Former U.S. attorney general Eric Holder advocated for Supreme Court packing at a Yale Law National Security Group conversation Thursday afternoon, according to three students who attended the event. A Holder spokesperson Patrick Rodenbush later confirmed his statement to The Daily Beast.
The comment came when an audience member asked Holder to clarify his “when they go low, we kick them” comment made in October — a reference to Michelle Obama’s now famous line, “When they go low, we go high”. Holder answered that while civility is an important principle, Democrats are adverse to wielding power like Republicans have, according to Ramis Wadood LAW ’21, who attended the event. Holder went on to say that if he were president and had a Democratic majority in Congress, he would seriously consider adding two seats to the Supreme Court to make up for Mitch McConnell’s “power-grabbing antics” and his blocking of Merrick Garland’s confirmation, Wadood recalled.
Holder’s office did not respond to comment Thursday afternoon.
Several audience members, including Wadood, are researchers for an initiative urging Democrats to expand federal courts called “Pack the Courts.”
“It’s constitutional to increase the size of the court, but is it a good idea? What goes around comes around,” said constitutional law professor Akhil Reed Amar ’80 LAW ’84, who has written about the constitutionality of packing the Supreme Court in his book, “America’s Unwritten Constitution.” “If we Democrats do it in this cycle, then what stops the Republicans from doing it doubly next time around? If we add two, why wouldn’t they add four the next time around?”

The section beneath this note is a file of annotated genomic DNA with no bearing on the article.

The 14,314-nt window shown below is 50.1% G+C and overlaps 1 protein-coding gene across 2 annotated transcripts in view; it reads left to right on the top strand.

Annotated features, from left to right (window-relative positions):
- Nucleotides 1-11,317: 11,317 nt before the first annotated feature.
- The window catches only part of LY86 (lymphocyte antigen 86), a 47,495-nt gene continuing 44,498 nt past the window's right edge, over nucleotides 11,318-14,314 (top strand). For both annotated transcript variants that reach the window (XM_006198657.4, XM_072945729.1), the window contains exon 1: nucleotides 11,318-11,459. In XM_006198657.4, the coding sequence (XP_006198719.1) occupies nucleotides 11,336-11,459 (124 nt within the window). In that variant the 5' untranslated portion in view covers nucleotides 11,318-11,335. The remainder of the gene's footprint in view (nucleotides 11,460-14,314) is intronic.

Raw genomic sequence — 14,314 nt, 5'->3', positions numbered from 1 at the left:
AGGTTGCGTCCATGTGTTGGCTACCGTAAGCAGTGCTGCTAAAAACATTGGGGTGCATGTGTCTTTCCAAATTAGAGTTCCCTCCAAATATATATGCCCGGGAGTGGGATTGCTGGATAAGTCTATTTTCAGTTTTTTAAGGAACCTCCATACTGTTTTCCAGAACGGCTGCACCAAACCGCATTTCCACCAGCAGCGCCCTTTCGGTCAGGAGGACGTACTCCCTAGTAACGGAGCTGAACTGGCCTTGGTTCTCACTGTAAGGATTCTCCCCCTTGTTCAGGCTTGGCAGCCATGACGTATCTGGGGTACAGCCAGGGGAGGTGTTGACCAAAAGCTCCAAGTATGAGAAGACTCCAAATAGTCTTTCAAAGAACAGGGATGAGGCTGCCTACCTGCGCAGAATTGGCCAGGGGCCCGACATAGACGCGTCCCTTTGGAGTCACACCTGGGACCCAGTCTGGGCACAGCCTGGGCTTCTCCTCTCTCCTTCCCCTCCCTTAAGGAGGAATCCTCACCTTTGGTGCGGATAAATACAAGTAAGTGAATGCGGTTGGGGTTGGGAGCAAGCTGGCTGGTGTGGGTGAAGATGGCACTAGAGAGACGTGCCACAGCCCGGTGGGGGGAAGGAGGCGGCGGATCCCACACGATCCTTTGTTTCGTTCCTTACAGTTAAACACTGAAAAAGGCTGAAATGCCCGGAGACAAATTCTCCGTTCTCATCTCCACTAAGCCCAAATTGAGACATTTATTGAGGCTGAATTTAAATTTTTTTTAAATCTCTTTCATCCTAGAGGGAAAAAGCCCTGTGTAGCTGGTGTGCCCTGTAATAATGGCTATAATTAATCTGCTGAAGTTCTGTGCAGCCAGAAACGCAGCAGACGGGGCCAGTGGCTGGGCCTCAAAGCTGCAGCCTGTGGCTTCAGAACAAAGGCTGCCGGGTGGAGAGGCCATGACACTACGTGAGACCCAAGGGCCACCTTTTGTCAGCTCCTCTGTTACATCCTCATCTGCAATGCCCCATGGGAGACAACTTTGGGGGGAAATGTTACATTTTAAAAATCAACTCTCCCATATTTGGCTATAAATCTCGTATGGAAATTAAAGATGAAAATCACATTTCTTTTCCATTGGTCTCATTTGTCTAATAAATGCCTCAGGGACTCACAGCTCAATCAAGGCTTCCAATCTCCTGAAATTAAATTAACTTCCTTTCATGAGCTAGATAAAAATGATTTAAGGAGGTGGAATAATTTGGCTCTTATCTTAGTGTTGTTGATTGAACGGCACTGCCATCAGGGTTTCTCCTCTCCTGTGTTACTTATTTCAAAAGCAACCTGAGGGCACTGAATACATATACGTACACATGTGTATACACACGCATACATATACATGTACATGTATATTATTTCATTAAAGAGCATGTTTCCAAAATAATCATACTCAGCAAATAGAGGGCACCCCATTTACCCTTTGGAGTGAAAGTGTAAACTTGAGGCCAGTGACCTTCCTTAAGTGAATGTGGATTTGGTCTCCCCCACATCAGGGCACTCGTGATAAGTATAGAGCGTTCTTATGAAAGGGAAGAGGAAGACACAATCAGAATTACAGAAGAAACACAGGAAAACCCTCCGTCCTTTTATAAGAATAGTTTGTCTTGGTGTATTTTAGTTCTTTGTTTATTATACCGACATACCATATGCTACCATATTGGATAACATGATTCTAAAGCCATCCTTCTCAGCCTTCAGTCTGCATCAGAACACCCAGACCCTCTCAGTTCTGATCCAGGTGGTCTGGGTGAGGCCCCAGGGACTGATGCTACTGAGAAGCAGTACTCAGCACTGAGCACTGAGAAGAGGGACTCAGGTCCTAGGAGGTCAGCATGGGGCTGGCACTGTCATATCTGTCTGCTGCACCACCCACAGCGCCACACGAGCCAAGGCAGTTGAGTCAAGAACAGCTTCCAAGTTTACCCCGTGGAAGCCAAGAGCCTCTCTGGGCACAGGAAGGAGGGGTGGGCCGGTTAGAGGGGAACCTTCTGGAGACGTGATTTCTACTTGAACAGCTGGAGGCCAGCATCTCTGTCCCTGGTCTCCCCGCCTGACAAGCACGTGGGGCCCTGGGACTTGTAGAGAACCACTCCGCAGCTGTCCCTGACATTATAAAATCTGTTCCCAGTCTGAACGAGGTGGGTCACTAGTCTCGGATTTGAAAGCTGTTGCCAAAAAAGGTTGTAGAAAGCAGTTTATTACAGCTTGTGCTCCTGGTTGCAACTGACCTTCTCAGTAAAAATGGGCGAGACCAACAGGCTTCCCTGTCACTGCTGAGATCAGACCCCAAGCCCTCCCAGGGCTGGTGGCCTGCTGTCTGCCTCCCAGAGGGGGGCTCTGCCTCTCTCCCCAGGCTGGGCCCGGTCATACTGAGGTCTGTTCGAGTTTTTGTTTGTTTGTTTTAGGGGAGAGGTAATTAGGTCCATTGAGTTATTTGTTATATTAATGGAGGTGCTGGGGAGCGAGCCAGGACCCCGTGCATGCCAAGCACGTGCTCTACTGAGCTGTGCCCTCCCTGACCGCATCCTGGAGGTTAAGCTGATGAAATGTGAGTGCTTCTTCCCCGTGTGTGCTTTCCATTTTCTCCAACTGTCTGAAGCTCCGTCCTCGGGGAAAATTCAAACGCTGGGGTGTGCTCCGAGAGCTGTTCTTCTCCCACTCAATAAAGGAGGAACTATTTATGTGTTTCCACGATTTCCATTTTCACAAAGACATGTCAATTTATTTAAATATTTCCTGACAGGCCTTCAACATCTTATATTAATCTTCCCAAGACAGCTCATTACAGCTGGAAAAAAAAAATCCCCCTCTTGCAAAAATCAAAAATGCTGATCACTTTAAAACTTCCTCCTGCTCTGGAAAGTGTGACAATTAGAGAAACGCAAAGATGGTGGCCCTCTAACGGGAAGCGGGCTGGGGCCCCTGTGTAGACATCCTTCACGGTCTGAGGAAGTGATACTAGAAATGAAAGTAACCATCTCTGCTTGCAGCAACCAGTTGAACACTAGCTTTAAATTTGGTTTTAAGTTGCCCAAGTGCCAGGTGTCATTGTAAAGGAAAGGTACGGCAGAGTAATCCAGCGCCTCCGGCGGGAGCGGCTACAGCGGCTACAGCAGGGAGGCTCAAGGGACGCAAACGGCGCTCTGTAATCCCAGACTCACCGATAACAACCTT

According to Kshithij Shrinath LAW ’21, the National Security Group Inc.’s conversation with Holder initially covered topics like national security and civil rights enforcement during Holder’s time as attorney general.
But Holder later discussed “institutional norms” and how the Democrats should respond to the political strategies of the Republicans and the Trump administration. Still, Shrinath added that “a caveat” for Holder’s response was that he had already announced that he was not running for president.
On Monday, Holder penned an Op-Ed for the Washington Post announcing that he will not be running for president in the 2020 election. Instead, he said that he will fight for Democratic success through his role as Chair of the National Democratic Redistricting Committee.
Adam Kinkley LAW ’21, who also attended the event, said that he believes that Democrats have the “moral high ground” to be “justified” in adding seats to the Supreme Court. At the same time, he has “political and strategic concerns” that the Republicans would retaliate by adding even more seats.
Holder was the first African American to hold the position of U.S. attorney general.
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